Starting today, July 3, 2014, and continuing through July 6, 2014, the Tennessee Highway Patrol (“THP”) has announced a “No Refusal” weekend (click here to read THP’s Media Release).  Sobriety checkpoints have long been used on public roadways and have been deemed constitutional in Tennessee as long as certain procedures are followed.  Also, as you have previously read, if you are suspected of Driving Under the Influence, your blood can be taken without your permission to be used as evidence against you in court.

Of course, there are other types of checkpoints that sobriety checkpoints – click here for THP’s list of checkpoints this Independence Day weekend.  Please keep in mind that this is certainly not an exhaustive list, does not address any checkpoints that your local authorities may be setting up, and all law enforcement officers are sure you be on the look-out for those driving under the influence this weekend.

In short, please be careful while celebrating this weekend.  Also, remember that if you or a loved one is unfortunately charged with DUI or another crime, you are innocent until proven guilty and you should contact a skilled attorney in your area immediately to set up a consultation.

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The author of TNLawyerLee is Nicholas W. Lee, Esq., an attorney in Knoxville, Tennessee.  If you or someone you know need an attorney, please click herefor Mr. Lee’s contact information and contact him today for a free consultation.  Also, please feel free to visit Mr. Lee’s website,www.TNLawyerLee.com or follow his page on Facebook for updates as to his law practice or new posts to TNLawyerLee by clicking here.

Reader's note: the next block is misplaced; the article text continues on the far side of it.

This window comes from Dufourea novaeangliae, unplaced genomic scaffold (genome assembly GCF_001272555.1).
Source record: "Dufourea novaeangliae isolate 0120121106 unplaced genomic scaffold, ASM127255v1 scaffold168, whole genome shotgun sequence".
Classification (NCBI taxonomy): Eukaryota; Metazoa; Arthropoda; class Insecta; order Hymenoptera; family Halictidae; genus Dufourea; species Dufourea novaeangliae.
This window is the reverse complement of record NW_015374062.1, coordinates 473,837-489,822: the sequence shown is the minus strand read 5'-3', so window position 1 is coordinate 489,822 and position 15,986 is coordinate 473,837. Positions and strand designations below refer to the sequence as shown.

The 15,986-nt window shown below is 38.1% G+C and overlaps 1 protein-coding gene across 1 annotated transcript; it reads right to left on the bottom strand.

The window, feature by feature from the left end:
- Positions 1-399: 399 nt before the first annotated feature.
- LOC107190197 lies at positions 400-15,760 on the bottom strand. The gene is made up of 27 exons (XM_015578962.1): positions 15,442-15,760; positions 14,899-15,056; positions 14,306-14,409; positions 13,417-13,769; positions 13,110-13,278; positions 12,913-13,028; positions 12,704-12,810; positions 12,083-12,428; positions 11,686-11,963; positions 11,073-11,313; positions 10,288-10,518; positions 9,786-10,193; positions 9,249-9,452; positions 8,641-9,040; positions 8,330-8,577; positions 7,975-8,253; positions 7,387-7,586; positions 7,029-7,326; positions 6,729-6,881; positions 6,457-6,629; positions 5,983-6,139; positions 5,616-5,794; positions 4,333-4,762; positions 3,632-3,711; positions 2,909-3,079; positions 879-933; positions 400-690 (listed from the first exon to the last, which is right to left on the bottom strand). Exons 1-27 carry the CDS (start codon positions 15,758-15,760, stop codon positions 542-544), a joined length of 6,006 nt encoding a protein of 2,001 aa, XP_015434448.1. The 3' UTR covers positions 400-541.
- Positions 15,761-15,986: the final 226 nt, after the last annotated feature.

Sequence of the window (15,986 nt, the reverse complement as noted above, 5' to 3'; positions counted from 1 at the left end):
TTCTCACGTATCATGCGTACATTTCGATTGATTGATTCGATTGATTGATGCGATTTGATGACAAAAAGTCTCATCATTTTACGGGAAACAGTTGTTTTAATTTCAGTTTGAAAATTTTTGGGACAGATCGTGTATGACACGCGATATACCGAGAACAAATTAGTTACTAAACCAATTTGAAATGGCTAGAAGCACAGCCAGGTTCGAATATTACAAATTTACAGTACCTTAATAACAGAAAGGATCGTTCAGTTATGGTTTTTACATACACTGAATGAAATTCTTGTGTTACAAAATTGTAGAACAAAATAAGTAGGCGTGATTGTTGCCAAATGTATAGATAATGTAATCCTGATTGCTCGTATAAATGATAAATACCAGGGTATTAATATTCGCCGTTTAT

The information on this site is general information and should not be construed as legal advice. Every case is unique and you should consult with an attorney in your state about the specific details of your case. Nothing on this site or in correspondence with Nicholas Lee or his agents shall be construed as forming an attorney-client relationship and information you send prior to the forming of an attorney-client relationship may not be kept confidential. Neither this site nor correspondence with Nicholas Lee or his agents shall be construed as a promise nor as undertaking a duty regarding you or your case. Nicholas Lee and his agents are not retained as your legal counsel unless a valid written Representation Agreement is reached regarding your specific case.